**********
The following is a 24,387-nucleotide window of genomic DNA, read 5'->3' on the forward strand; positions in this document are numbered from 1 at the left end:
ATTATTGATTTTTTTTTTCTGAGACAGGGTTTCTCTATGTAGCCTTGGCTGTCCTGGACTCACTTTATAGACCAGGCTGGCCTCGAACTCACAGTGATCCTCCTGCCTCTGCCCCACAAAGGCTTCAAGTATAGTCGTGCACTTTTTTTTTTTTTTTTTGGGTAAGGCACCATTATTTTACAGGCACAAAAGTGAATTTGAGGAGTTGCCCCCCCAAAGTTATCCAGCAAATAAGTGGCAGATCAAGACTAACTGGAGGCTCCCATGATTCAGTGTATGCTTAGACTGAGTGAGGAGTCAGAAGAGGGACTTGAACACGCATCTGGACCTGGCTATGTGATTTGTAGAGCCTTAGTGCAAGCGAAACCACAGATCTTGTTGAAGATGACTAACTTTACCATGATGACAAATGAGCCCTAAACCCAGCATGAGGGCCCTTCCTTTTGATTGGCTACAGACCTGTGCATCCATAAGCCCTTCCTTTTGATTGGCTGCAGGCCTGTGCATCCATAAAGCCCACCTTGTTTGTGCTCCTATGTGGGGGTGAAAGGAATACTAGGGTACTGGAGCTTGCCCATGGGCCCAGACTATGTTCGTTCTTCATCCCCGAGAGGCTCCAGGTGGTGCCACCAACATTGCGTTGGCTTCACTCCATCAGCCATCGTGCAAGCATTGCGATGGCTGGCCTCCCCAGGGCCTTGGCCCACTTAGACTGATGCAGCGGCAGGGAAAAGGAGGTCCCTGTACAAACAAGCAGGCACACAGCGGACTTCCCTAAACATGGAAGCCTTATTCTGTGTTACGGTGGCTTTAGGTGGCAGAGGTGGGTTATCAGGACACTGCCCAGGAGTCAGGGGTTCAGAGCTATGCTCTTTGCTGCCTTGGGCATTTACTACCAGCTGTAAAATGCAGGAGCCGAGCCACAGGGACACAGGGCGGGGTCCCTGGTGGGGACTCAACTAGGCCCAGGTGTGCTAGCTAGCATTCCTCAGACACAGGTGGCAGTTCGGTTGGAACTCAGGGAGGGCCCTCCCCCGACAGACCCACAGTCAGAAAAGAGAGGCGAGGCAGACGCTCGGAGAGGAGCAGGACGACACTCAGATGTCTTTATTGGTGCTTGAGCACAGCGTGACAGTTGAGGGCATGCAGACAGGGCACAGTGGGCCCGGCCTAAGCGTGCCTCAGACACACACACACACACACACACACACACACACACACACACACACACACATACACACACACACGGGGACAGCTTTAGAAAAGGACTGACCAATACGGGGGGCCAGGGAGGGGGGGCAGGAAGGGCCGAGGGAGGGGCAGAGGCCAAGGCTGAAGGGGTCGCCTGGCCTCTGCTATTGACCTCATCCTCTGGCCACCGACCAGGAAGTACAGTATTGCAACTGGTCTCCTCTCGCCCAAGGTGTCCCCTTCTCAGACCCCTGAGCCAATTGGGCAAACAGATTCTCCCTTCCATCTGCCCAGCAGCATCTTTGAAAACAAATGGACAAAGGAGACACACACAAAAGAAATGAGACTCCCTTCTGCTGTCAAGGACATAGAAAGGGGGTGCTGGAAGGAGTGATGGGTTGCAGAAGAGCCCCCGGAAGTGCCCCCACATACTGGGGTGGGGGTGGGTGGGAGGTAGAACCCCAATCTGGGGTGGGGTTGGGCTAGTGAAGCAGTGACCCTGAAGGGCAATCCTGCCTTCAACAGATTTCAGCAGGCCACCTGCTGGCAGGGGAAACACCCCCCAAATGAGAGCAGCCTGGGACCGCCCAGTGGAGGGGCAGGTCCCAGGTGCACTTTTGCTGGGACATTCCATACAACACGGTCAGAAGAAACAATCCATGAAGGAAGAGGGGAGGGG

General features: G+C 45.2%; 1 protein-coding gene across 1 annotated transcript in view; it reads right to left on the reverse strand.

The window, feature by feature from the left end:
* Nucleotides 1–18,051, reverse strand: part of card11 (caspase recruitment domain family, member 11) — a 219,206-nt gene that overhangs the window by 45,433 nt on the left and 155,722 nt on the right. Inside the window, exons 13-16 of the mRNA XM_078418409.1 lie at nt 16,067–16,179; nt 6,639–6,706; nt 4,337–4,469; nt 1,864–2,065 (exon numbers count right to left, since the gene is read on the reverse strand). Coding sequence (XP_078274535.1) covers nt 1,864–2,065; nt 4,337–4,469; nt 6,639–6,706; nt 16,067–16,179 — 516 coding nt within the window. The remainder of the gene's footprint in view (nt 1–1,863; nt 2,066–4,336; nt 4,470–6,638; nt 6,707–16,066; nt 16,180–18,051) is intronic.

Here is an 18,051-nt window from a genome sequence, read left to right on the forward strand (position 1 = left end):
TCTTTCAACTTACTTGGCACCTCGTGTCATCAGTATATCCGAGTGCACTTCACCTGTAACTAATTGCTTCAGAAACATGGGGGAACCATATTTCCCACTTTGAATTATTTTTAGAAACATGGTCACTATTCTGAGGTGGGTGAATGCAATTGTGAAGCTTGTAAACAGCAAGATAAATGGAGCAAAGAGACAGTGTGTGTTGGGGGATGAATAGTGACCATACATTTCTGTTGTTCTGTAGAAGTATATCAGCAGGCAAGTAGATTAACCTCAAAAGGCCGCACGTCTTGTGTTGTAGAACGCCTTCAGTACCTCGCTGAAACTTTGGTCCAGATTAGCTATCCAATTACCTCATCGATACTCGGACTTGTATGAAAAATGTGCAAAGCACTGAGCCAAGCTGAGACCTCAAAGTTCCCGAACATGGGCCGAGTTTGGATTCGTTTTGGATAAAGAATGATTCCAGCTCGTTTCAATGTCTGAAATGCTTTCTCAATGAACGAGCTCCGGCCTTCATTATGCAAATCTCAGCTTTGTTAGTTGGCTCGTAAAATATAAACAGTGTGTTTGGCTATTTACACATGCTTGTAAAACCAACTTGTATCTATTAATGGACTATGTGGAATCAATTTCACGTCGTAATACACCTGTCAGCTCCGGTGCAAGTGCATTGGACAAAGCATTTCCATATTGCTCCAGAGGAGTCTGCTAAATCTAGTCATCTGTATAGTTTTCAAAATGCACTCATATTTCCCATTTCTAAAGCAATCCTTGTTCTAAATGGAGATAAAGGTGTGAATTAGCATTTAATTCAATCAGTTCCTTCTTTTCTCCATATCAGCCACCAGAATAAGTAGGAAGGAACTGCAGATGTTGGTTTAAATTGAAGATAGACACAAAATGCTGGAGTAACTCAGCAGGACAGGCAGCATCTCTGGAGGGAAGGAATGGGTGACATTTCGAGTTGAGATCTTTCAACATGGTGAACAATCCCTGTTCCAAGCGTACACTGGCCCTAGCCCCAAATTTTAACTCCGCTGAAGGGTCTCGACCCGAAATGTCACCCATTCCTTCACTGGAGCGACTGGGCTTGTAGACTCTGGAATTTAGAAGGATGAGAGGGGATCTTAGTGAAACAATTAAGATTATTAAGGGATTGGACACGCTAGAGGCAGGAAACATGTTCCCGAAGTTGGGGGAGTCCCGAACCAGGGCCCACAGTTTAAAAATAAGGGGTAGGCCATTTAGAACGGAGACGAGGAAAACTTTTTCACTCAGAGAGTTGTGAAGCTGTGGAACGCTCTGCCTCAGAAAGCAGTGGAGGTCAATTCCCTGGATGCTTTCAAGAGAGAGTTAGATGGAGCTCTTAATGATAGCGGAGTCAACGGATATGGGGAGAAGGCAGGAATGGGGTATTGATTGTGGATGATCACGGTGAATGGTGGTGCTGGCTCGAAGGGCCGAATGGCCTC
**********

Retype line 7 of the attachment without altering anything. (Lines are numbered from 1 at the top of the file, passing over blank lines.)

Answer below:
TCTTTCAACTTACTTGGCACCTCGTGTCATCAGTATATCCGAGTGCACTTCACCTGTAACTAATTGCTTCAGAAACATGGGGGAACCATATTTCCCACTTTGAATTATTTTTAGAAACATGGTCACTATTCTGAGGTGGGTGAATGCAATTGTGAAGCTTGTAAACAGCAAGATAAATGGAGCAAAGAGACAGTGTGTGTTGGGGGATGAATAGTGACCATACATTTCTGTTGTTCTGTAGAAGTATATCAGCAGGCAAGTAGATTAACCTCAAAAGGCCGCACGTCTTGTGTTGTAGAACGCCTTCAGTACCTCGCTGAAACTTTGGTCCAGATTAGCTATCCAATTACCTCATCGATACTCGGACTTGTATGAAAAATGTGCAAAGCACTGAGCCAAGCTGAGACCTCAAAGTTCCCGAACATGGGCCGAGTTTGGATTCGTTTTGGATAAAGAATGATTCCAGCTCGTTTCAATGTCTGAAATGCTTTCTCAATGAACGAGCTCCGGCCTTCATTATGCAAATCTCAGCTTTGTTAGTTGGCTCGTAAAATATAAACAGTGTGTTTGGCTATTTACACATGCTTGTAAAACCAACTTGTATCTATTAATGGACTATGTGGAATCAATTTCACGTCGTAATACACCTGTCAGCTCCGGTGCAAGTGCATTGGACAAAGCATTTCCATATTGCTCCAGAGGAGTCTGCTAAATCTAGTCATCTGTATAGTTTTCAAAATGCACTCATATTTCCCATTTCTAAAGCAATCCTTGTTCTAAATGGAGATAAAGGTGTGAATTAGCATTTAATTCAATCAGTTCCTTCTTTTCTCCATATCAGCCACCAGAATAAGTAGGAAGGAACTGCAGATGTTGGTTTAAATTGAAGATAGACACAAAATGCTGGAGTAACTCAGCAGGACAGGCAGCATCTCTGGAGGGAAGGAATGGGTGACATTTCGAGTTGAGATCTTTCAACATGGTGAACAATCCCTGTTCCAAGCGTACACTGGCCCTAGCCCCAAATTTTAACTCCGCTGAAGGGTCTCGACCCGAAATGTCACCCATTCCTTCACTGGAGCGACTGGGCTTGTAGACTCTGGAATTTAGAAGGATGAGAGGGGATCTTAGTGAAACAATTAAGATTATTAAGGGATTGGACACGCTAGAGGCAGGAAACATGTTCCCGAAGTTGGGGGAGTCCCGAACCAGGGCCCACAGTTTAAAAATAAGGGGTAGGCCATTTAGAACGGAGACGAGGAAAACTTTTTCACTCAGAGAGTTGTGAAGCTGTGGAACGCTCTGCCTCAGAAAGCAGTGGAGGTCAATTCCCTGGATGCTTTCAAGAGAGAGTTAGATGGAGCTCTTAATGATAGCGGAGTCAACGGATATGGGGAGAAGGCAGGAATGGGGTATTGATTGTGGATGATCACGGTGAATGGTGGTGCTGGCTCGAAGGGCCGAATGGCCTC